Videos claiming Taal Volcano’s eruption turned out to be thunderstorms

June 19, 2020 - 12:53 PM
The Taal Volcano spews ash as it continues to errupt in Tagaytay City, Philippines, January 14, 2020. (Reuters/Eloisa Lopez)

Fears about the possible Taal Volcano eruption surfaced anew after videos of lightning near the area made rounds Thursday night.

Last January, the world saw the Philippines’ small, active Taal Volcano emitting huge plumes of ash that spread across Luzon and other nearby countries. Subsequently, alert level 4 was raised over the nearby areas and this lasted for weeks.  

After the volcano alert level has been lowered to 1, authorities reported that the calamity left a hefty P3.2 billion worth of damage in agriculture at its wake.  

On Thursday, some Facebook users shared video clips of lightning seen from afar which they claimed to be near or around the Taal Volcano raising speculations of another looming volcano eruption.

“Taal” trended on Twitter late Thursday following the social media posts.

One Facebook page captioned its post of the clip with: “Just in: Taal volcano pumuputok na naman?” 



Posted by Talino Warriors on Thursday, June 18, 2020


However, the state-run Philippine Institute of Volcanology and Seismology did not announce an imminent eruption and did not raise the volcano alert level of Taal Volcano from the current level 1.  

Instead, the state weather bureau issued thunderstorm advisories on the same day.

Philippine Atmospheric, Geophysical and Astronomical Services Administration has been issuing thunderstorm advisories on its social media account since 2 p.m. of June 18 that cover the following areas: Metro Manila and the provinces Bulacan, Cavite, Batangas, Laguna, Rizal and Quezon.  

Around 8 p.m. of Thursday, PAGASA reported that thunderstorms were also experienced in Nueva Ecija and some parts of Tarlac, Zambales, Bataan and Pampanga. 

Each advisory described a thunderstorm as “moderate to heavy rain showers with lightning and strong winds” that lasted for two hours.  

After the thunderstorms stopped, PAGASA advised the public to keep themselves updated through social media.   

“All are advised to take precautionary measures against the impacts associated with these hazards which include flash floods and landslides. Keep monitoring for updates,” it said.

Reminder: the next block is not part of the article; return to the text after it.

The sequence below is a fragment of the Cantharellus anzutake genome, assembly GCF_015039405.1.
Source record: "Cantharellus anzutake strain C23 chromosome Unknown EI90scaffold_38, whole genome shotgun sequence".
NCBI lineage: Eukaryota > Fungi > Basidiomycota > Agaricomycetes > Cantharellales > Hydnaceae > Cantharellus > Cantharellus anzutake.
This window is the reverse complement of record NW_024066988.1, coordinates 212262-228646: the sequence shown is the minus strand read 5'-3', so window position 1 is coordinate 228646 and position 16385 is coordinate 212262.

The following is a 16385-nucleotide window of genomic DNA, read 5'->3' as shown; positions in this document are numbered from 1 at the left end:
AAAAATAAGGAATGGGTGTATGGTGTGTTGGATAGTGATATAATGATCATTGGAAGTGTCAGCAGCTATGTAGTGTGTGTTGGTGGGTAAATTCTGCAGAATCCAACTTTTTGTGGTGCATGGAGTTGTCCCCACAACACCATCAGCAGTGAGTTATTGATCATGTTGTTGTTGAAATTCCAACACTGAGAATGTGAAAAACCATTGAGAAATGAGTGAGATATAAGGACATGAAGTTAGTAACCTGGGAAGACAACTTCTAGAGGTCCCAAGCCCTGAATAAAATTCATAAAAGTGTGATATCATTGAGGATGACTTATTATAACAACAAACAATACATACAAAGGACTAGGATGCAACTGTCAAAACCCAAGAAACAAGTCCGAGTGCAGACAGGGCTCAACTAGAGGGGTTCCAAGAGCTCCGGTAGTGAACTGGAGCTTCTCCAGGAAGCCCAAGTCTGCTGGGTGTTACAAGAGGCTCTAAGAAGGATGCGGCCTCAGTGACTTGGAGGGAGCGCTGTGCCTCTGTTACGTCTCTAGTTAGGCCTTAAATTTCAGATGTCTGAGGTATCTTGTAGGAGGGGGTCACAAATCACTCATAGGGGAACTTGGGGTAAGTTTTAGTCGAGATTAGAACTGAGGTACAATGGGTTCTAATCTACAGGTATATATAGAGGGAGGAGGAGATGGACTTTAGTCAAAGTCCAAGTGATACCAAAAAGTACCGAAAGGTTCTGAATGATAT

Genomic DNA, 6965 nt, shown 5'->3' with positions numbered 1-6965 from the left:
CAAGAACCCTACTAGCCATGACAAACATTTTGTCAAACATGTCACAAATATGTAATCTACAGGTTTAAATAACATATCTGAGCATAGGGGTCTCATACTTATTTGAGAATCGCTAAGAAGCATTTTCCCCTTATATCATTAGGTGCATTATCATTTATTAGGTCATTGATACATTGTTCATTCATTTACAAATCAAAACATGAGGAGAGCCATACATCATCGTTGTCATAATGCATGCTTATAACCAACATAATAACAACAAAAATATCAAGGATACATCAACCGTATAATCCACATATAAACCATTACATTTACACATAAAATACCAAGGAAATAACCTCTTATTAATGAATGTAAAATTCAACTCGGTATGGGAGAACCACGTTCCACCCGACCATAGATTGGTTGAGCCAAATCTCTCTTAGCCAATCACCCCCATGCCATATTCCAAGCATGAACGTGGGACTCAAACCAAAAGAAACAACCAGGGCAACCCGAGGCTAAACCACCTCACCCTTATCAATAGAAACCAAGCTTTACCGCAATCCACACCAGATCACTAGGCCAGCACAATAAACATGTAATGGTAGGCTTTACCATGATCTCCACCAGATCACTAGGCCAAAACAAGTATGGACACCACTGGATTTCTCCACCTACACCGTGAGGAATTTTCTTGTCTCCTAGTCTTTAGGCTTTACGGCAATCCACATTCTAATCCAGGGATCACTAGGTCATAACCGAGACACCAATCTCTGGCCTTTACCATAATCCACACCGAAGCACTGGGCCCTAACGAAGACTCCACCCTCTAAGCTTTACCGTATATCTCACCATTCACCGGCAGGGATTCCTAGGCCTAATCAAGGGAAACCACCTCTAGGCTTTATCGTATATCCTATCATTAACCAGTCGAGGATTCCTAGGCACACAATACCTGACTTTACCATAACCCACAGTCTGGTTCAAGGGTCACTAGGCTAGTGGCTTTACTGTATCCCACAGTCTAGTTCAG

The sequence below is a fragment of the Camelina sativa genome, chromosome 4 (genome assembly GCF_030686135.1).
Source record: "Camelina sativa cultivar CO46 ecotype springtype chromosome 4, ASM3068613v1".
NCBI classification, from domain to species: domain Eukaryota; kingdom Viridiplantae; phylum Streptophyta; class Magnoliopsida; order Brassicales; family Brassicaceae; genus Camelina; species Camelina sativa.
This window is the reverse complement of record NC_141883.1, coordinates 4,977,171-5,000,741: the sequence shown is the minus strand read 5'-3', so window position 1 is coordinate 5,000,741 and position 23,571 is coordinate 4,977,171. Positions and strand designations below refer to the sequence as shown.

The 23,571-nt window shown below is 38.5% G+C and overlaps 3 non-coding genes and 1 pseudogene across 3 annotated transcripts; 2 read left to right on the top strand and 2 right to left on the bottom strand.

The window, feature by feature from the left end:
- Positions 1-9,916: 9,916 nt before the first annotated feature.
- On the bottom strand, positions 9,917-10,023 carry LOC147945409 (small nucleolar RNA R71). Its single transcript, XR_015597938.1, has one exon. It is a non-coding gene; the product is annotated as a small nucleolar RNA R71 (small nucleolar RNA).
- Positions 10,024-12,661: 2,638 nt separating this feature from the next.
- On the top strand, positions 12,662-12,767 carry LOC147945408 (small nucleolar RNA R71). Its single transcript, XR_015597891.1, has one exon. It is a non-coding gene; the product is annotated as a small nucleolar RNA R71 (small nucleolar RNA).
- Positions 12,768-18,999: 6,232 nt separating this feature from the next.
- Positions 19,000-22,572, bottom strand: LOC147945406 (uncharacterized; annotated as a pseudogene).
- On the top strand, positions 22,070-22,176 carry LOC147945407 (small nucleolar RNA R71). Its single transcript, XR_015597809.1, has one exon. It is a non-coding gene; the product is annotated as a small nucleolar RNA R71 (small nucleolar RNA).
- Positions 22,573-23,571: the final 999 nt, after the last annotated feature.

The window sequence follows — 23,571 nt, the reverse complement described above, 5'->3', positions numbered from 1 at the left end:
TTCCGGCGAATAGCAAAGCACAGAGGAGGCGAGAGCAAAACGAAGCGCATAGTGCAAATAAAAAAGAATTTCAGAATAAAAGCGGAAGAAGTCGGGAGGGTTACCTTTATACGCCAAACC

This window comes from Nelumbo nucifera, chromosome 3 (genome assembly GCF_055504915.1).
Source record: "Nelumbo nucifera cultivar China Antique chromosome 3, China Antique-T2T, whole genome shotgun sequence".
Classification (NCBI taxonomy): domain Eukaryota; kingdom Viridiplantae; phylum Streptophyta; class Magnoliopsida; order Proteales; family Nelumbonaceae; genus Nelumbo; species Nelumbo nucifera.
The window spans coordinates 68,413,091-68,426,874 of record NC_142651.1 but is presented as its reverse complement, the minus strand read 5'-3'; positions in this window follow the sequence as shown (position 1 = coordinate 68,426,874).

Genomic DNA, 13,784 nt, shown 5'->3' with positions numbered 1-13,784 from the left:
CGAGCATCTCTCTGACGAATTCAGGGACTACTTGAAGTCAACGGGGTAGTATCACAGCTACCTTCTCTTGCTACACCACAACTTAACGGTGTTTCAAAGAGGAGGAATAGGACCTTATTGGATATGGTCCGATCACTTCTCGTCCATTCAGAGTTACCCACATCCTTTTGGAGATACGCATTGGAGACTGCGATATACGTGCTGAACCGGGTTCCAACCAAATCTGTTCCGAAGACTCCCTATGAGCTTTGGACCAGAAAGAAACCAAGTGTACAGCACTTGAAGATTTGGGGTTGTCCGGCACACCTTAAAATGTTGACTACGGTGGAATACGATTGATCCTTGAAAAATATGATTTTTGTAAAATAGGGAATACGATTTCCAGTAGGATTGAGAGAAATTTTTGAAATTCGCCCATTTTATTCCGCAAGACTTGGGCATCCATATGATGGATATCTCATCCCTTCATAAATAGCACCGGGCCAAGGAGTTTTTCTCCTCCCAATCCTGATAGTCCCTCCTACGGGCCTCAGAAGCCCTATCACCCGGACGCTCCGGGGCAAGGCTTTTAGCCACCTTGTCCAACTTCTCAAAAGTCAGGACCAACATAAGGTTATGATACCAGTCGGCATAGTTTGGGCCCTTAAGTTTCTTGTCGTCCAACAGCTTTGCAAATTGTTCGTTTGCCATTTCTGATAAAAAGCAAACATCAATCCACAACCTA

Some Twitter users who claimed to live near Taal Volcano also denounced those spreading the videos and causing panic online.  

Another user even shared a photo to disprove the rumors about the volcano’s explosion.  

“The lightning is nowhere near the general direction of the volcano, as seen in the photo attached. No mushroom cloud formation, no tremors or smell of sulfur in the air. Madami nang fake news, wag nang dagdagan pa,” the user said.  

PAGASA declared the start of the rainy season in the Philippines last June 12. Two tropical cyclones have since arrived and left the country this year, these are locally named “Ambo” and “Butchoy.”  

Still Alert Level 1 

Phivolcs also issued a new advisory on the Taal Volcano and still maintained the alert level 1, which is second to the lowest signal.  

Based on Phivolcs’ criteria, alert level 1 means “low level seismicity, fumarolic, other activity. 

The interpretation of it is: “Magmatic, tectonic or hydrothermal disturbance; no eruption imminent.” 

Phivolcs stated that the Taal Volcano Network recorded five volcanic earthquakes for the past 24 hours starting from June 18.  

“In the past 24-hour period, the Taal Volcano Network recorded five volcanic earthquakes that are associated mainly with rock-fracturing processes beneath and around the edifice. Weak steaming or fumarolic activity that drifted southwest was observed from vents in the Main Crater and fissure vents along the Daang Kastila Trail,” the agency said.  

Last April, the keyword “Taal” also trended on local Twitter after Phivolcs recorded several earthquakes in Batangas which is near Taal Volcano.

RELATED: ‘Taal’ trends online after reports of minor quakes in Batangas province